My big day arrived. My family: all four siblings, and my mum and dad, lived less than ten minutes away. All of us ended up working in the mine, except my mum. We all worked different shifts, and we never saw as much of each other as you’d think. But this was my twenty-first birthday; they’d all make an appearance. I’d given up on the legendary party months ago, since I was scheduled to work the night shift, but I was still looking forward to seeing everyone. I was still like a kid on Christmas Eve. I felt like I was entering a whole new phase of life, and looking forward to the words of encouragement form my mates and family. I showered mid-morning to avoid the rush, and then I wandered over to the mess hall. It was weird sitting there at my table in a room of 70 tables by myself eating silently, trying to hurry so I could get back to my room before someone came by. The Romanian bloke that bussed tables smiled at me as he picked up my empty plate. I said G’day and he nodded back. I’d never heard him speak, except when he was with other blokes that worked in the mess. He had no clue it was my birthday. I downed the rest of my cuppa tea and hurried back to the block. I passed a few night-shift stragglers that were wandering the halls. We ignored each other.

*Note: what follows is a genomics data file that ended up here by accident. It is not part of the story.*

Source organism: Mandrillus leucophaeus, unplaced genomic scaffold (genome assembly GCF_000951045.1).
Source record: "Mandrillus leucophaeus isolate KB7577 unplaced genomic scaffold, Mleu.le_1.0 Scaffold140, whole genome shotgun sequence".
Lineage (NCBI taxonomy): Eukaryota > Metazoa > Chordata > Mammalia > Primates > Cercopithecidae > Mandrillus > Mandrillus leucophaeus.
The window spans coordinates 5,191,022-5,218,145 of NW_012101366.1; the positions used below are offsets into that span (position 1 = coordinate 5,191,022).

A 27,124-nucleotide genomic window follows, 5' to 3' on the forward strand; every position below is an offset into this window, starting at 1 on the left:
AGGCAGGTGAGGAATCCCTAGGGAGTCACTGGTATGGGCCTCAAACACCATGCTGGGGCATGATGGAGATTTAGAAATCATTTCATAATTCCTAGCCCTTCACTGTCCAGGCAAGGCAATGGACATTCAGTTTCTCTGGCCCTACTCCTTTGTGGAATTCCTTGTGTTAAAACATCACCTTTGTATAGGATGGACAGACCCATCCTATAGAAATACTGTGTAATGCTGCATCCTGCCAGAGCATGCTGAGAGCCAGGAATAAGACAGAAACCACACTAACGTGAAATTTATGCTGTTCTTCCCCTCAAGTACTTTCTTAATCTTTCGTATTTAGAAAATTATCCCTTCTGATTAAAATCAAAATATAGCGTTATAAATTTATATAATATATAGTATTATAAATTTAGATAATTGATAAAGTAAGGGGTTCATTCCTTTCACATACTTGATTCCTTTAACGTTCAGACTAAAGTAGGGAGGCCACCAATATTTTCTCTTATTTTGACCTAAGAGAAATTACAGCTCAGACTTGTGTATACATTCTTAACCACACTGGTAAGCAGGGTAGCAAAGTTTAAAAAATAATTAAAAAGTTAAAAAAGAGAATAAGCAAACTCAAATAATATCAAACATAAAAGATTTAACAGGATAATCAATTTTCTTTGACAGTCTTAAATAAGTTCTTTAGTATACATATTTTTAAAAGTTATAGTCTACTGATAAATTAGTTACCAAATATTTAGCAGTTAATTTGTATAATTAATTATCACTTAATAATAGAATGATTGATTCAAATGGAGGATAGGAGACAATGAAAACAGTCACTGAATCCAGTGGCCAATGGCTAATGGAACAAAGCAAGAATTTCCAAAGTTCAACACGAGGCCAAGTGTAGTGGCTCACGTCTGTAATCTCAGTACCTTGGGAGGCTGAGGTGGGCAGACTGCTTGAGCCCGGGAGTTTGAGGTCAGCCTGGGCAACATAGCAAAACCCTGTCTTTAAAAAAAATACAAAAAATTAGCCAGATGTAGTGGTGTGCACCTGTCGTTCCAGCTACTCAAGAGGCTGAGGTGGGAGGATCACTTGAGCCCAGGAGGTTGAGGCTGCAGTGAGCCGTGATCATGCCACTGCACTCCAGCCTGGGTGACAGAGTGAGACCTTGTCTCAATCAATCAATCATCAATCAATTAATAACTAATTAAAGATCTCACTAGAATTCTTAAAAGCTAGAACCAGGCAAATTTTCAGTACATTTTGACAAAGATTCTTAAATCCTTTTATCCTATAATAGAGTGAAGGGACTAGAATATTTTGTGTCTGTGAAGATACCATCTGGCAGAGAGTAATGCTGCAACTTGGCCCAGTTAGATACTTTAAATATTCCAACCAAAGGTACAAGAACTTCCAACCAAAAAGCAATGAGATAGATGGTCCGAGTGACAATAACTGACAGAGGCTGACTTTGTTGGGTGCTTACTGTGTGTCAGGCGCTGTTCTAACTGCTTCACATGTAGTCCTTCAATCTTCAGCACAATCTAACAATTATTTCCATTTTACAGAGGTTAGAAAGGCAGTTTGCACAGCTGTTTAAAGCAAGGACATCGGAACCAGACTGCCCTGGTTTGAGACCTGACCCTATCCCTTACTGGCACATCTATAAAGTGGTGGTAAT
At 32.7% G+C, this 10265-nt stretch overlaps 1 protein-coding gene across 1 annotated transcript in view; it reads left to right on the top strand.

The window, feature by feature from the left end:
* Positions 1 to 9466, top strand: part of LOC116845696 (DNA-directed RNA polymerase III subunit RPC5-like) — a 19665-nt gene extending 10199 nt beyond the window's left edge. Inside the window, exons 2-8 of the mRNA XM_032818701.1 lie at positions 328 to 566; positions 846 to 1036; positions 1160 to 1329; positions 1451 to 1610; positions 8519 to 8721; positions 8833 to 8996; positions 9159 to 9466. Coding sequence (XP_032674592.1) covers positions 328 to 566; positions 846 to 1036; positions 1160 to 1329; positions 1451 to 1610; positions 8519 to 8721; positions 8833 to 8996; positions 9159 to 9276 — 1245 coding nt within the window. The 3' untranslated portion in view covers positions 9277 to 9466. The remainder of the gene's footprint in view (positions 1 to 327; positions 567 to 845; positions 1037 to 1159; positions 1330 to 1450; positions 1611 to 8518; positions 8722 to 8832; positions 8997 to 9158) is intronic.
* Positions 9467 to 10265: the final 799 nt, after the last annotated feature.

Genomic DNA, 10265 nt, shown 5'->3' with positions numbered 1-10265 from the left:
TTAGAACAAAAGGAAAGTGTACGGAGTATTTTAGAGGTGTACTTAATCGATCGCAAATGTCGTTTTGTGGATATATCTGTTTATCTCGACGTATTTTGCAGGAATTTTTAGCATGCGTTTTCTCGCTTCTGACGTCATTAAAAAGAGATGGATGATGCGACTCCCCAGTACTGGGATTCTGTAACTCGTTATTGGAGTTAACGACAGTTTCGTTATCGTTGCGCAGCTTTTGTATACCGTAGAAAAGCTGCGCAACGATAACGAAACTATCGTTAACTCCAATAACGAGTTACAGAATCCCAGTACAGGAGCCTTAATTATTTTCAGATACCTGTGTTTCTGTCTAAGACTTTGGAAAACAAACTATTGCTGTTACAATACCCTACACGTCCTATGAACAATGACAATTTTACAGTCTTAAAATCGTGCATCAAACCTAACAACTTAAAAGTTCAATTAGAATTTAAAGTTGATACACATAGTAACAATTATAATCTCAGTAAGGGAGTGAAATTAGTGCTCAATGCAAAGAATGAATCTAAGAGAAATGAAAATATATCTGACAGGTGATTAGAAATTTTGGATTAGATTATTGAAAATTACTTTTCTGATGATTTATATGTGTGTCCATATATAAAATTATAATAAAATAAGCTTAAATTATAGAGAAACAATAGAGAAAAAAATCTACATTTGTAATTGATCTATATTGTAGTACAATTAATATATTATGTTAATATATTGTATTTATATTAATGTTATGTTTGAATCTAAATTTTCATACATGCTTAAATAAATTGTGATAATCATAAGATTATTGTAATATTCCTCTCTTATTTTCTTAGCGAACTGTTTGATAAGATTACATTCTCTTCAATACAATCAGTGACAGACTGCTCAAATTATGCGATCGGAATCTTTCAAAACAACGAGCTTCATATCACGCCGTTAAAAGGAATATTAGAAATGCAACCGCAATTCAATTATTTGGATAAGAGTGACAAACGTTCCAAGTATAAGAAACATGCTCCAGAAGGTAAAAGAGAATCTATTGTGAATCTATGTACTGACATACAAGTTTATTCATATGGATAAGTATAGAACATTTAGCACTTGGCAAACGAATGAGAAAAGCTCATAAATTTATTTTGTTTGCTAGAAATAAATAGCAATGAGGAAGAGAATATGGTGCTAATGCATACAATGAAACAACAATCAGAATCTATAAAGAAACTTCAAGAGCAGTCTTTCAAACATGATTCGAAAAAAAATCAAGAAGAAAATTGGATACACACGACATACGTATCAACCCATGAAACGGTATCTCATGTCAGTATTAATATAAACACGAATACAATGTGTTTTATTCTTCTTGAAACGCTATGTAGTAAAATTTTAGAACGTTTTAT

I let myself into my room, and flipped on the radio. The announcer was spewing out the weather report, then went on to play a record without mentioning a thing about my birthday. I lay on my bed and listened to the music and waited. I waited all morning, and into early afternoon. No one knocked on my door. I got up and went for lunch, turning the sign on my door to “Quiet Please, Night Shift.” The Romanian had finished his shift, and a bloke from Scotland had taken his place. “It’s my twenty-first today,” I blurted out as he picked up my plate. He cocked his head sideways, “You done wi tha cup, laddie?” He picked it up not waiting for an answer.
I went back to my room, locked the door, and climbed under the covers. I woke when my alarm went off at ten o’clock. Then I dressed in my usual bib-n-brace coveralls, pulled on my safety boots, sat on the edge of my bed and cried, before dragging myself to the bus stop to spend the night driving truck in a dusty, remote, iron ore mine, where no one cared what day it was.